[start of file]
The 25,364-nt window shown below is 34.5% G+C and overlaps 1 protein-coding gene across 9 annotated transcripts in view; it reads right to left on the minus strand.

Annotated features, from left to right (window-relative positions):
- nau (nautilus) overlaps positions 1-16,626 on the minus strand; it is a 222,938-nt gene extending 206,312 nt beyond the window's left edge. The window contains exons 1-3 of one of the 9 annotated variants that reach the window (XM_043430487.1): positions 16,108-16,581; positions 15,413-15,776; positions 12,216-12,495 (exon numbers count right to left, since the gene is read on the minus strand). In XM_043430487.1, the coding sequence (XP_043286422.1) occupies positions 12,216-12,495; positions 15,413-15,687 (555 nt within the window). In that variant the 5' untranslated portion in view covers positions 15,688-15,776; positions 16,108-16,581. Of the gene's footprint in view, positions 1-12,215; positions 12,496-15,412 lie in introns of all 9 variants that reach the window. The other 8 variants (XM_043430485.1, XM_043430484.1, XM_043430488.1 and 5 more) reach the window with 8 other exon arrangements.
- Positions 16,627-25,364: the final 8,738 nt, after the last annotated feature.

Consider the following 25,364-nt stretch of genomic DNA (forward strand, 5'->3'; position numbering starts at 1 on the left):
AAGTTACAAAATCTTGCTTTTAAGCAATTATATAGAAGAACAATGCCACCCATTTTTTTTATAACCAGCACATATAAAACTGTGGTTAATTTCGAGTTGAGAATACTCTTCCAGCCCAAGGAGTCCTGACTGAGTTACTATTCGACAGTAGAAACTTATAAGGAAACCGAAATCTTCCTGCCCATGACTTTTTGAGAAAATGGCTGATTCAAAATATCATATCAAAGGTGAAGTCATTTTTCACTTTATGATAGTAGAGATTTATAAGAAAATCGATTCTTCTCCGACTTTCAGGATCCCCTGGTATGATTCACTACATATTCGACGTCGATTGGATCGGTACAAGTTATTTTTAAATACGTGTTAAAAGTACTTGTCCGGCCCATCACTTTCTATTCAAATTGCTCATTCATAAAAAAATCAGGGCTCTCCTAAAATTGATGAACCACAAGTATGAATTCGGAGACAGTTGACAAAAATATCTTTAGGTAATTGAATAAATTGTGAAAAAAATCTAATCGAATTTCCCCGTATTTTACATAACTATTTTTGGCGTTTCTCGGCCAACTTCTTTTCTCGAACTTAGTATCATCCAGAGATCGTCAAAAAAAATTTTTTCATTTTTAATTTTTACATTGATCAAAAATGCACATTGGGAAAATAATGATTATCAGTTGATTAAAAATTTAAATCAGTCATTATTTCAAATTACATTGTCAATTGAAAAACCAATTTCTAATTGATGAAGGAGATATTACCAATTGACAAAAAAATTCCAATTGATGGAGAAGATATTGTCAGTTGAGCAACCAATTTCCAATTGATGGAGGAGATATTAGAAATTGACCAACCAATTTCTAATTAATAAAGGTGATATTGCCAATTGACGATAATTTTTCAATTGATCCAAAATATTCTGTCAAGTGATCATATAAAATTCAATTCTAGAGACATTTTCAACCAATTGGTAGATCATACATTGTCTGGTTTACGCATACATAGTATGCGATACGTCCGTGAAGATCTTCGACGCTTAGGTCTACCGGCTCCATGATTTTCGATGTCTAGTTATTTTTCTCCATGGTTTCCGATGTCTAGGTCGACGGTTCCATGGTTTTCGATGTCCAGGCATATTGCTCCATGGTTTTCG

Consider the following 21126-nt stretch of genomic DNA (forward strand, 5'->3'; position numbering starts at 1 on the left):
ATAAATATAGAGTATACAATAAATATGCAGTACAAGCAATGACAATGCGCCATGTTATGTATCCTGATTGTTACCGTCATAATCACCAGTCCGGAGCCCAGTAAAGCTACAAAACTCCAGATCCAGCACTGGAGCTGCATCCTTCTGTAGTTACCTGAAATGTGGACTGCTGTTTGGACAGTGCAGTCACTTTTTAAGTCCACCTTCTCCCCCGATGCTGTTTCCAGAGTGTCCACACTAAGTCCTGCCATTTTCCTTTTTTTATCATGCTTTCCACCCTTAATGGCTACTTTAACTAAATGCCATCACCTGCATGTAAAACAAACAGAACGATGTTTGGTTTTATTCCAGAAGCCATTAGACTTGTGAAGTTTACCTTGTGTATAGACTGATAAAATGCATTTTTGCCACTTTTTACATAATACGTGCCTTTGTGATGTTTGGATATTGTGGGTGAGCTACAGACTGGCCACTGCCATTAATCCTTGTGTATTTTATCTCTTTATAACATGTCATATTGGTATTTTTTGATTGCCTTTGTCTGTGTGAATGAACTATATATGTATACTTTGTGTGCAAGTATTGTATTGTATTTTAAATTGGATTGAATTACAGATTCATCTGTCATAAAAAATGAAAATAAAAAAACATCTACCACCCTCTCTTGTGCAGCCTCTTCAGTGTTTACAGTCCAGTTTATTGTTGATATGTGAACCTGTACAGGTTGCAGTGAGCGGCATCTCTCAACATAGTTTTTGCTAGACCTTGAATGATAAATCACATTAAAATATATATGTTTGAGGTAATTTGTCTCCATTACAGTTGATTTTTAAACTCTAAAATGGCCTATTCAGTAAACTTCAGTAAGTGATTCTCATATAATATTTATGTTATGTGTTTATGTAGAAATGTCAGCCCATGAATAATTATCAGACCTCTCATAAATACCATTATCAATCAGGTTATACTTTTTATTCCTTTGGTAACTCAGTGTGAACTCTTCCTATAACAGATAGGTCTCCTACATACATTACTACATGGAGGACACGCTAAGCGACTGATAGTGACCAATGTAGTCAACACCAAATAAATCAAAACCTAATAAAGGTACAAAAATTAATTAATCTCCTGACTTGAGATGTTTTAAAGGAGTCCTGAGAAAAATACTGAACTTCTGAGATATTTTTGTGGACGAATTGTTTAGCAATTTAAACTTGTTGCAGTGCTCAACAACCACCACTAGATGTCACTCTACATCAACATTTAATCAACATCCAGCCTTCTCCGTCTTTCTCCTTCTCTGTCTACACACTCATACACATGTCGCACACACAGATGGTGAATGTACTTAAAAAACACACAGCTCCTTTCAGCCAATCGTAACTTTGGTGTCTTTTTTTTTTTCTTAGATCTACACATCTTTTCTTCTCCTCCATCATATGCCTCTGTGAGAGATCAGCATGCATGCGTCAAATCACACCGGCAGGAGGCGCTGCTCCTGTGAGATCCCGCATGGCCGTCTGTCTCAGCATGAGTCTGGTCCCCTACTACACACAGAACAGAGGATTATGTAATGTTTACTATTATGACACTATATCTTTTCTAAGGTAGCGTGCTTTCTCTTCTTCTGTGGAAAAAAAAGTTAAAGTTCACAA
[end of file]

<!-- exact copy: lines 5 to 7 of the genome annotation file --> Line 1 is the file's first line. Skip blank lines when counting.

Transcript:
Consider the following 25,364-nt stretch of genomic DNA (forward strand, 5'->3'; position numbering starts at 1 on the left):
AAGTTACAAAATCTTGCTTTTAAGCAATTATATAGAAGAACAATGCCACCCATTTTTTTTATAACCAGCACATATAAAACTGTGGTTAATTTCGAGTTGAGAATACTCTTCCAGCCCAAGGAGTCCTGACTGAGTTACTATTCGACAGTAGAAACTTATAAGGAAACCGAAATCTTCCTGCCCATGACTTTTTGAGAAAATGGCTGATTCAAAATATCATATCAAAGGTGAAGTCATTTTTCACTTTATGATAGTAGAGATTTATAAGAAAATCGATTCTTCTCCGACTTTCAGGATCCCCTGGTATGATTCACTACATATTCGACGTCGATTGGATCGGTACAAGTTATTTTTAAATACGTGTTAAAAGTACTTGTCCGGCCCATCACTTTCTATTCAAATTGCTCATTCATAAAAAAATCAGGGCTCTCCTAAAATTGATGAACCACAAGTATGAATTCGGAGACAGTTGACAAAAATATCTTTAGGTAATTGAATAAATTGTGAAAAAAATCTAATCGAATTTCCCCGTATTTTACATAACTATTTTTGGCGTTTCTCGGCCAACTTCTTTTCTCGAACTTAGTATCATCCAGAGATCGTCAAAAAAAATTTTTTCATTTTTAATTTTTACATTGATCAAAAATGCACATTGGGAAAATAATGATTATCAGTTGATTAAAAATTTAAATCAGTCATTATTTCAAATTACATTGTCAATTGAAAAACCAATTTCTAATTGATGAAGGAGATATTACCAATTGACAAAAAAATTCCAATTGATGGAGAAGATATTGTCAGTTGAGCAACCAATTTCCAATTGATGGAGGAGATATTAGAAATTGACCAACCAATTTCTAATTAATAAAGGTGATATTGCCAATTGACGATAATTTTTCAATTGATCCAAAATATTCTGTCAAGTGATCATATAAAATTCAATTCTAGAGACATTTTCAACCAATTGGTAGATCATACATTGTCTGGTTTACGCATACATAGTATGCGATACGTCCGTGAAGATCTTCGACGCTTAGGTCTACCGGCTCCATGATTTTCGATGTCTAGTTATTTTTCTCCATGGTTTCCGATGTCTAGGTCGACGGTTCCATGGTTTTCGATGTCCAGGCATATTGCTCCATGGTTTTCG

Consider the following 21126-nt stretch of genomic DNA (forward strand, 5'->3'; position numbering starts at 1 on the left):